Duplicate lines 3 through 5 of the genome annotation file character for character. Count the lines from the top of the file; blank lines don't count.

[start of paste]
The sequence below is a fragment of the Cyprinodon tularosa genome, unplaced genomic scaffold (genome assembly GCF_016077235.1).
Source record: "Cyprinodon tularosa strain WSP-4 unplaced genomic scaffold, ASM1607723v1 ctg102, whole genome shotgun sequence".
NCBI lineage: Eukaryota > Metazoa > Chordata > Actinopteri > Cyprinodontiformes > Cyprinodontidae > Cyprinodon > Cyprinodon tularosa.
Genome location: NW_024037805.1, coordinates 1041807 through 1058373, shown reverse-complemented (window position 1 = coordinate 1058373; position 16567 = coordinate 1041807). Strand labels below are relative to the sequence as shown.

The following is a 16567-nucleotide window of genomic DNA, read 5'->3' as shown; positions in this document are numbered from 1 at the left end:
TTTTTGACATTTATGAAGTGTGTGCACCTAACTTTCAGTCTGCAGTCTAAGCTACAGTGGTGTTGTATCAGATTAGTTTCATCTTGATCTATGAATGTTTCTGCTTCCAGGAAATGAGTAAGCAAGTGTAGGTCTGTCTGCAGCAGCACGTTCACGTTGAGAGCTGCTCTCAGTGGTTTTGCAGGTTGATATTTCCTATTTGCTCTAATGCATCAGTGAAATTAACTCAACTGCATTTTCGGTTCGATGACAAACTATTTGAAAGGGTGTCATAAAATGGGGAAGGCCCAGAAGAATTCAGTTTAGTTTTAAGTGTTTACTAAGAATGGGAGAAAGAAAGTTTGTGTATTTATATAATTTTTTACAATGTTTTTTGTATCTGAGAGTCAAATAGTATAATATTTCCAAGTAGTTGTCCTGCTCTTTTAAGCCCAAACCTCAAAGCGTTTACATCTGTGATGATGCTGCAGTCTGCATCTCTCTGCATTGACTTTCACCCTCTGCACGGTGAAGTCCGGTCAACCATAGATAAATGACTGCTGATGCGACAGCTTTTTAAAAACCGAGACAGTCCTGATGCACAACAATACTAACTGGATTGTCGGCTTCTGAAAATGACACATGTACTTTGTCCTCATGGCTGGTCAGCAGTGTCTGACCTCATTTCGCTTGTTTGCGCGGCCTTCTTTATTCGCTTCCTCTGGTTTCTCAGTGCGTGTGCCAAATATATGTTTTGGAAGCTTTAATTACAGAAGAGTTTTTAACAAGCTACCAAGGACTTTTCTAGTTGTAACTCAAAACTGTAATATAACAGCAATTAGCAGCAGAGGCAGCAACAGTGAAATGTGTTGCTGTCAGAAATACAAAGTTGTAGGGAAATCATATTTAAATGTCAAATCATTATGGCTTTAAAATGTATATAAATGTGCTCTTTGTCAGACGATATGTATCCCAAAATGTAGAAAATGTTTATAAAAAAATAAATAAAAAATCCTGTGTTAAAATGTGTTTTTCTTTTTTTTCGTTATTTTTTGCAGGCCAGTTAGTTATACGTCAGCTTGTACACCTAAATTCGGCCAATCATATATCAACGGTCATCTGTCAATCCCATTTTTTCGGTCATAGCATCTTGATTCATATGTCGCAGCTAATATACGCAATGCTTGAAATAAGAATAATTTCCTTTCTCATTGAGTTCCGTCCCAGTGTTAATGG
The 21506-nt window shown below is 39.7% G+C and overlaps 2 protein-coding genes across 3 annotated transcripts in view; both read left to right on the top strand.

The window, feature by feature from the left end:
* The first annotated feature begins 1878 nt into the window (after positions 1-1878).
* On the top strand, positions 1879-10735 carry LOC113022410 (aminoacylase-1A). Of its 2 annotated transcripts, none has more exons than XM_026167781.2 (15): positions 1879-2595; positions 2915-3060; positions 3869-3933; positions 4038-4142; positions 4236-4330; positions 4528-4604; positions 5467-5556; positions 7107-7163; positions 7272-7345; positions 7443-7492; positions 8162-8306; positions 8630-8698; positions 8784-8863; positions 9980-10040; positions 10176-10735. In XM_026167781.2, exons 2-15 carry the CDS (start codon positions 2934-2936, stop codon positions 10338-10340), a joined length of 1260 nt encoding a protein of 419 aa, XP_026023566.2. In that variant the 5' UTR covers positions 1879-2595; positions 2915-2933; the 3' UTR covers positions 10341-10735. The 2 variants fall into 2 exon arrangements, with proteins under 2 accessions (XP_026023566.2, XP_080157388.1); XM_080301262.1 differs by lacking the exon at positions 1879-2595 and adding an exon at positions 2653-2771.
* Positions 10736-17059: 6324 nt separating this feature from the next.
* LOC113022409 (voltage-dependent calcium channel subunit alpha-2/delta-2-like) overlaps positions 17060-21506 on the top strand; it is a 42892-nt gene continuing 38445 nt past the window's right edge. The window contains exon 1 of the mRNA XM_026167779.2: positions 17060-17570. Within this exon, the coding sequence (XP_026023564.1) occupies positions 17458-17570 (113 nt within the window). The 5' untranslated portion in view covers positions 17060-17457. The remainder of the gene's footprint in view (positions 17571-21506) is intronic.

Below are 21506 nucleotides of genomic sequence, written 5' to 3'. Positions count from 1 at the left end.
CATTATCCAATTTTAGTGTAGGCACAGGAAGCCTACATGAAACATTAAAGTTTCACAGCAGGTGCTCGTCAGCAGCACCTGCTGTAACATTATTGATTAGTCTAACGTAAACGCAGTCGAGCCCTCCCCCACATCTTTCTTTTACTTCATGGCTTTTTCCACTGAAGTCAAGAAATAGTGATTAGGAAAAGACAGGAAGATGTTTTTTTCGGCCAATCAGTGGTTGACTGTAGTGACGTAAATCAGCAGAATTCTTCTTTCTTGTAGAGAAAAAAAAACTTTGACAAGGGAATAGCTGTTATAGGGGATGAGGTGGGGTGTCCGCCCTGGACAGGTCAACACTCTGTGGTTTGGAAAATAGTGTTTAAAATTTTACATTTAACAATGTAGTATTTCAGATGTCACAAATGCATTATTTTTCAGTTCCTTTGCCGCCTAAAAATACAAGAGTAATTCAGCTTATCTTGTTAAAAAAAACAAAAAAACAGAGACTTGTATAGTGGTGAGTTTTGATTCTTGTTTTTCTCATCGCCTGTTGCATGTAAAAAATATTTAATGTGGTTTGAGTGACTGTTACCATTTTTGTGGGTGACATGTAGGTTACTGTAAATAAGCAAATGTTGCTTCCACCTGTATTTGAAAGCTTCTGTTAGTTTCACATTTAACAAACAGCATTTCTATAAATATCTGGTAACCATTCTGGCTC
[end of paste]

NCBI lineage: Eukaryota > Metazoa > Chordata > Actinopteri > Cyprinodontiformes > Cyprinodontidae > Cyprinodon > Cyprinodon tularosa.
Genome location: NW_024037805.1, coordinates 1041807 through 1058373, shown reverse-complemented (window position 1 = coordinate 1058373; position 16567 = coordinate 1041807). Strand labels below are relative to the sequence as shown.

The following is a 16567-nucleotide window of genomic DNA, read 5'->3' as shown; positions in this document are numbered from 1 at the left end: